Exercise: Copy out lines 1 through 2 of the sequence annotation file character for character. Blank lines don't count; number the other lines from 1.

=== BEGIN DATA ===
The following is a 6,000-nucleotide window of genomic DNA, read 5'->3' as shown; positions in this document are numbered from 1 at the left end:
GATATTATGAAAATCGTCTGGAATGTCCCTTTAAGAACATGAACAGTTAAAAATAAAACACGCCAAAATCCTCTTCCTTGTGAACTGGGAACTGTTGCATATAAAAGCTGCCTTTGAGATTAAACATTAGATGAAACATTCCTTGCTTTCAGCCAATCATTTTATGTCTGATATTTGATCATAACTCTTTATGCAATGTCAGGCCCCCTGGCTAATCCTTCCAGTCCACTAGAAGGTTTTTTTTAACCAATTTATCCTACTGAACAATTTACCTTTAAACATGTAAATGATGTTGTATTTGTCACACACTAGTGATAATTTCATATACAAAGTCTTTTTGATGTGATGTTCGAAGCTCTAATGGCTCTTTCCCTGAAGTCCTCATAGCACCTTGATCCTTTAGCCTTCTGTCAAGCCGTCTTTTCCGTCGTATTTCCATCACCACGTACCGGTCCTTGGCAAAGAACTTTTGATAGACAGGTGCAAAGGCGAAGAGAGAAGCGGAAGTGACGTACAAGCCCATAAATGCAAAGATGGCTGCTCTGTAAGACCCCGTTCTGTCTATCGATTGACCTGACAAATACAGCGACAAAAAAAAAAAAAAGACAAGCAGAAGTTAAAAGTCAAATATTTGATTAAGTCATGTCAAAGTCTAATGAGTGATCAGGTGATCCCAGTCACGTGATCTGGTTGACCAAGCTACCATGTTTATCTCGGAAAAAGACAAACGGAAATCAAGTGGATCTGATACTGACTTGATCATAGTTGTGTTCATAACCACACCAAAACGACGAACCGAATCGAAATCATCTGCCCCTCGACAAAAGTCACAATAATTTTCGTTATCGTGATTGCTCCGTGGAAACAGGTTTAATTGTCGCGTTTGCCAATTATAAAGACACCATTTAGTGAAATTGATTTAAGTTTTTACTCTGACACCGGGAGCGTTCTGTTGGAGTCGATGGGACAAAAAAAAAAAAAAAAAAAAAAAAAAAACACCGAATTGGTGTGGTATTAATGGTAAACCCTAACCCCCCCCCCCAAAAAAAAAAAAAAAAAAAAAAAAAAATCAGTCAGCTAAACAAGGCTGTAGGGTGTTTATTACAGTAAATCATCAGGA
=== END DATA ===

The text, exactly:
The following is a 6,000-nucleotide window of genomic DNA, read 5'->3' as shown; positions in this document are numbered from 1 at the left end:
GATATTATGAAAATCGTCTGGAATGTCCCTTTAAGAACATGAACAGTTAAAAATAAAACACGCCAAAATCCTCTTCCTTGTGAACTGGGAACTGTTGCATATAAAAGCTGCCTTTGAGATTAAACATTAGATGAAACATTCCTTGCTTTCAGCCAATCATTTTATGTCTGATATTTGATCATAACTCTTTATGCAATGTCAGGCCCCCTGGCTAATCCTTCCAGTCCACTAGAAGGTTTTTTTTAACCAATTTATCCTACTGAACAATTTACCTTTAAACATGTAAATGATGTTGTATTTGTCACACACTAGTGATAATTTCATATACAAAGTCTTTTTGATGTGATGTTCGAAGCTCTAATGGCTCTTTCCCTGAAGTCCTCATAGCACCTTGATCCTTTAGCCTTCTGTCAAGCCGTCTTTTCCGTCGTATTTCCATCACCACGTACCGGTCCTTGGCAAAGAACTTTTGATAGACAGGTGCAAAGGCGAAGAGAGAAGCGGAAGTGACGTACAAGCCCATAAATGCAAAGATGGCTGCTCTGTAAGACCCCGTTCTGTCTATCGATTGACCTGACAAATACAGCGACAAAAAAAAAAAAAAGACAAGCAGAAGTTAAAAGTCAAATATTTGATTAAGTCATGTCAAAGTCTAATGAGTGATCAGGTGATCCCAGTCACGTGATCTGGTTGACCAAGCTACCATGTTTATCTCGGAAAAAGACAAACGGAAATCAAGTGGATCTGATACTGACTTGATCATAGTTGTGTTCATAACCACACCAAAACGACGAACCGAATCGAAATCATCTGCCCCTCGACAAAAGTCACAATAATTTTCGTTATCGTGATTGCTCCGTGGAAACAGGTTTAATTGTCGCGTTTGCCAATTATAAAGACACCATTTAGTGAAATTGATTTAAGTTTTTACTCTGACACCGGGAGCGTTCTGTTGGAGTCGATGGGACAAAAAAAAAAAAAAAAAAAAAAAAAAAACACCGAATTGGTGTGGTATTAATGGTAAACCCTAACCCCCCCCCCCAAAAAAAAAAAAAAAAAAAAAAAAAAATCAGTCAGCTAAACAAGGCTGTAGGGTGTTTATTACAGTAAATCATCAGGA